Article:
You Should Fix It
I recently hosted a skill-building session for our team centered around insights from the book Radical Candor by Kim Scott. Feedback is very important in our organization—we see delivering it as a key skill for highly functioning teams. When you know your coworkers have your back, you’ll not only feel safe, but you’ll also learn faster and feel free to take calculated risks that could drive the organization forward.
So we sat down, the whole team together, to walk through the fundamentals of giving and receiving feedback. After covering the basics, we played out some scenarios that can get tricky or emotional when having these courageous conversations.
In one of the hypothetical scenarios we were playing out, there was a straightforward and honest conversation between an employee and a manager. The employee wanted the manager to know she had claimed credit for one of her ideas. The manager handled this feedback with an open mind and a huge dose of humility (which was awesome!), and then she provided a very heartfelt and sincere apology. The employee was satisfied. And the scene ended.
But, what I realized right there was, wait, that’s not the end! There’s an entirely additional step.
YOU SHOULD FIX IT.
Of course you can’t change what you’ve done in the past. And being able to relay a heartfelt and sincere apology is an important skill. But it shouldn’t end there. In order to act with integrity, we need to mitigate the damage of what we’ve done. Words are nice, but actions speak much louder.
When we are given the gift of feedback, we have to fully account for the impact of the behaviors that our teammates are alerting us to—and shape our corrective actions accordingly. It’s where humility transcends into integrity.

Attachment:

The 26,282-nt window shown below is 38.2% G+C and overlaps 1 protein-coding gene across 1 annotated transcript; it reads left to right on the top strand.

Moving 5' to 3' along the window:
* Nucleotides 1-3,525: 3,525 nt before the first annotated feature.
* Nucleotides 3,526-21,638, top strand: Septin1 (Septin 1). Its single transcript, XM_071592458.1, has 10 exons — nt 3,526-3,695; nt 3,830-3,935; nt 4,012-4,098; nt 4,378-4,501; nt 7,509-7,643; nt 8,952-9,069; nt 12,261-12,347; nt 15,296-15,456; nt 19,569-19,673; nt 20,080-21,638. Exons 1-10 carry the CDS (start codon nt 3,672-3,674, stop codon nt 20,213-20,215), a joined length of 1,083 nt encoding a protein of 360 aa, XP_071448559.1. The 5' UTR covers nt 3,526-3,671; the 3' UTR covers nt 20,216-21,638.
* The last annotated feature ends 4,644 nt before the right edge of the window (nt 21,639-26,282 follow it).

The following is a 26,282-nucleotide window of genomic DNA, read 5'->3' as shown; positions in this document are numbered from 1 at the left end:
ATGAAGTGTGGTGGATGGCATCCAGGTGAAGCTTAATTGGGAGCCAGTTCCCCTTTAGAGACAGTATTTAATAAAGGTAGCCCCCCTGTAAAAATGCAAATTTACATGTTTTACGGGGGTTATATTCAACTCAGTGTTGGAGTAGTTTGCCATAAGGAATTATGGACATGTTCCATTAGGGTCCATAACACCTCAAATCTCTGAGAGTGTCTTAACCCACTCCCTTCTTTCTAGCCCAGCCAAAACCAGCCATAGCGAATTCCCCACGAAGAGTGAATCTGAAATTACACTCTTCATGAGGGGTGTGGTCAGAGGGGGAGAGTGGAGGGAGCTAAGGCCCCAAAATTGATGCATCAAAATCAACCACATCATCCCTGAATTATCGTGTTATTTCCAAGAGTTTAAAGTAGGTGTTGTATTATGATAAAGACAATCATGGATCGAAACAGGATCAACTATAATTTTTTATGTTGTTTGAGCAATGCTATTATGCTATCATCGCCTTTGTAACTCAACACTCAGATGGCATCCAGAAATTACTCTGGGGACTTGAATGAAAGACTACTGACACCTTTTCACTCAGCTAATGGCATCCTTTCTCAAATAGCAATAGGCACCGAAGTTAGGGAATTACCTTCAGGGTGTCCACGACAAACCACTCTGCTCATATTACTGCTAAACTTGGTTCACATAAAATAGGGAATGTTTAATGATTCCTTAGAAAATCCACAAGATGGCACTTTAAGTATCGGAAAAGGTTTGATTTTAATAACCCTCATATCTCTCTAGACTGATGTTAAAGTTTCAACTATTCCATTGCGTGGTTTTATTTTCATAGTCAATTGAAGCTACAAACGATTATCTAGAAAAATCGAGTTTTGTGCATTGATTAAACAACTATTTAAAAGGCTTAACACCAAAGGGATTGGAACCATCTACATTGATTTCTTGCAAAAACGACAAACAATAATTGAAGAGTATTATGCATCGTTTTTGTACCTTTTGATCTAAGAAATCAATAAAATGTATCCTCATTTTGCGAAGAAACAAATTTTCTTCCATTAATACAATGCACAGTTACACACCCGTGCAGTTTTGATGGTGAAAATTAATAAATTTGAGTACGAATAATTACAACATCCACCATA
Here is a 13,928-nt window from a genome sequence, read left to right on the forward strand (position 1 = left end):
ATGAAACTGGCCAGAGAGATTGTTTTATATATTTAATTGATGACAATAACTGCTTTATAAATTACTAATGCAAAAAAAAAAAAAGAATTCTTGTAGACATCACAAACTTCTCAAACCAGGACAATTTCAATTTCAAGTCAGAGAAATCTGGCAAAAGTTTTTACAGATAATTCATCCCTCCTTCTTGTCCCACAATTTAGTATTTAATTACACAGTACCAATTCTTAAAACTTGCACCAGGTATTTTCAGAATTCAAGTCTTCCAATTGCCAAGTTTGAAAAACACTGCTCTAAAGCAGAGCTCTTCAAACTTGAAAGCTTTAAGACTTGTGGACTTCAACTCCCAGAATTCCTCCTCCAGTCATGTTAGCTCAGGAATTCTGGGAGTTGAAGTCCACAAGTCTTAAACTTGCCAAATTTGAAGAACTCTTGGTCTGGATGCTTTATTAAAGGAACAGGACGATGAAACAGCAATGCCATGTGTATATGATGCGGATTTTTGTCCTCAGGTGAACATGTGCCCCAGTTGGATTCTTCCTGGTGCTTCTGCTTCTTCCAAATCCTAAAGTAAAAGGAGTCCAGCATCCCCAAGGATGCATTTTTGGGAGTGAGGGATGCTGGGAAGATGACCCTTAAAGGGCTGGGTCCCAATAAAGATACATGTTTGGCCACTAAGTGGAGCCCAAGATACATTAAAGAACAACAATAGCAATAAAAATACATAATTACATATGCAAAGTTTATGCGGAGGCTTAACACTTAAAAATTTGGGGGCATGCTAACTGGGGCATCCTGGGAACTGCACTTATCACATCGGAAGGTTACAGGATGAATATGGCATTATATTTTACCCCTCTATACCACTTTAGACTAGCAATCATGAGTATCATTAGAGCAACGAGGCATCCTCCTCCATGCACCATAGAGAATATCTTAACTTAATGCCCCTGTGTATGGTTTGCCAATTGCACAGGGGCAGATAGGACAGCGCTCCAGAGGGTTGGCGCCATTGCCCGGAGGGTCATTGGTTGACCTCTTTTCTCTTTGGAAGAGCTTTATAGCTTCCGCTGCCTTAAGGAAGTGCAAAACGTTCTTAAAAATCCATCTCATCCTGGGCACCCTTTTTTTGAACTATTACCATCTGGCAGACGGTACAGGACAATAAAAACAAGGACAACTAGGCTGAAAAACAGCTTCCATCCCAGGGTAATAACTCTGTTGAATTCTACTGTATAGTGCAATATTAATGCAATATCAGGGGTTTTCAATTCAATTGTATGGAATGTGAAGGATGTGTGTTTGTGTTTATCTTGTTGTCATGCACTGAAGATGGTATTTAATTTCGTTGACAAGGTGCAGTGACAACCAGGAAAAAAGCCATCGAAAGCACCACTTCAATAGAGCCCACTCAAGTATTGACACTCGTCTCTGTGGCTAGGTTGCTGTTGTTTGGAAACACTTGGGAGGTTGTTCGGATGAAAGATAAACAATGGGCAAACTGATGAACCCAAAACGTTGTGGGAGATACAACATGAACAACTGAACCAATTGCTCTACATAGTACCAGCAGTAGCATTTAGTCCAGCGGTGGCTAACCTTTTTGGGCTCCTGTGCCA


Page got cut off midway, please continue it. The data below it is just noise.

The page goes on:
Take the hypothetical situation I described above. The conversation was an absolute success. There was a moving apology. The employee felt better...except, the impact was well beyond the individual who felt mistreated. There was still a room full of people who were in that meeting who don’t know the truth.
And this is where the manger has the golden opportunity to “fix” it.
Here are some of the many actions the manager could employ as a next step:
- The manager can send an email to all the participants and set the record straight, giving credit for the idea to the employee and apologizing for not doing so in the meeting.
- The next time this group convenes, the manager could start the meeting by giving credit for the idea to the employee.
- The manager could promise to support this employee's ideas in meetings and become a very vocal advocate for this person.
- The manager could, from time to time, check back in with this employee to see how they are doing in supporting them, to ensure they know their apology was sincere.
It’s in taking one or several of these steps that the trust in the relationship is restored. This is where, as a leader or coworker, you get to show you care and are willing to take full ownership of your actions. So the next time someone has the courage to tell you directly that something you did hurt them, or damaged their effectiveness, or created a false impression, provide a meaningful apology, but take a full inventory of the impact of your behavior and then take the next step and fix it.